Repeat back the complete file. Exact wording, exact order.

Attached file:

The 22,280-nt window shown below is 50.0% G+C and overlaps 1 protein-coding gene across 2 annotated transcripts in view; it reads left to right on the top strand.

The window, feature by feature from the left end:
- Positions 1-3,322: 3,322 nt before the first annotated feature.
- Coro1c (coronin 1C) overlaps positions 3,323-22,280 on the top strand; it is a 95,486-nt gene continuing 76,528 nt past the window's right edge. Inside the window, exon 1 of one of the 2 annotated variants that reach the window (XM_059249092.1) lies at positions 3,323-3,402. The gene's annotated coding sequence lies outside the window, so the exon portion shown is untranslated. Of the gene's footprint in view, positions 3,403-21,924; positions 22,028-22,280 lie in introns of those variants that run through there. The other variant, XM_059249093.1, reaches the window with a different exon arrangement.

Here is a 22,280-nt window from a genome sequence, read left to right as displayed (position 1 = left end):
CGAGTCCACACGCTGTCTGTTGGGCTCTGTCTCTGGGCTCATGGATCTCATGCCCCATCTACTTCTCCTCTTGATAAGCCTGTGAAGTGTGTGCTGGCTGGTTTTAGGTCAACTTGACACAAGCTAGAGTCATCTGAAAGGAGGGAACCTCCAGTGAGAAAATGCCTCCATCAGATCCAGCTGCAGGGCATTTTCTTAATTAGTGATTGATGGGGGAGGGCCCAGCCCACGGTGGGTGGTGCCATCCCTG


The 22,280-nt window shown below is 50.0% G+C and overlaps 1 protein-coding gene across 2 annotated transcripts in view; it reads left to right on the top strand.

The window, feature by feature from the left end:
- Positions 1-3,322: 3,322 nt before the first annotated feature.
- Coro1c (coronin 1C) overlaps positions 3,323-22,280 on the top strand; it is a 95,486-nt gene continuing 76,528 nt past the window's right edge. Inside the window, exon 1 of one of the 2 annotated variants that reach the window (XM_059249092.1) lies at positions 3,323-3,402. The gene's annotated coding sequence lies outside the window, so the exon portion shown is untranslated. Of the gene's footprint in view, positions 3,403-21,924; positions 22,028-22,280 lie in introns of those variants that run through there. The other variant, XM_059249093.1, reaches the window with a different exon arrangement.

Here is a 22,280-nt window from a genome sequence, read left to right as displayed (position 1 = left end):
CGAGTCCACACGCTGTCTGTTGGGCTCTGTCTCTGGGCTCATGGATCTCATGCCCCATCTACTTCTCCTCTTGATAAGCCTGTGAAGTGTGTGCTGGCTGGTTTTAGGTCAACTTGACACAAGCTAGAGTCATCTGAAAGGAGGGAACCTCCAGTGAGAAAATGCCTCCATCAGATCCAGCTGCAGGGCATTTTCTTAATTAGTGATTGATGGGGGAGGGCCCAGCCCACGGTGGGTGGTGCCATCCCTG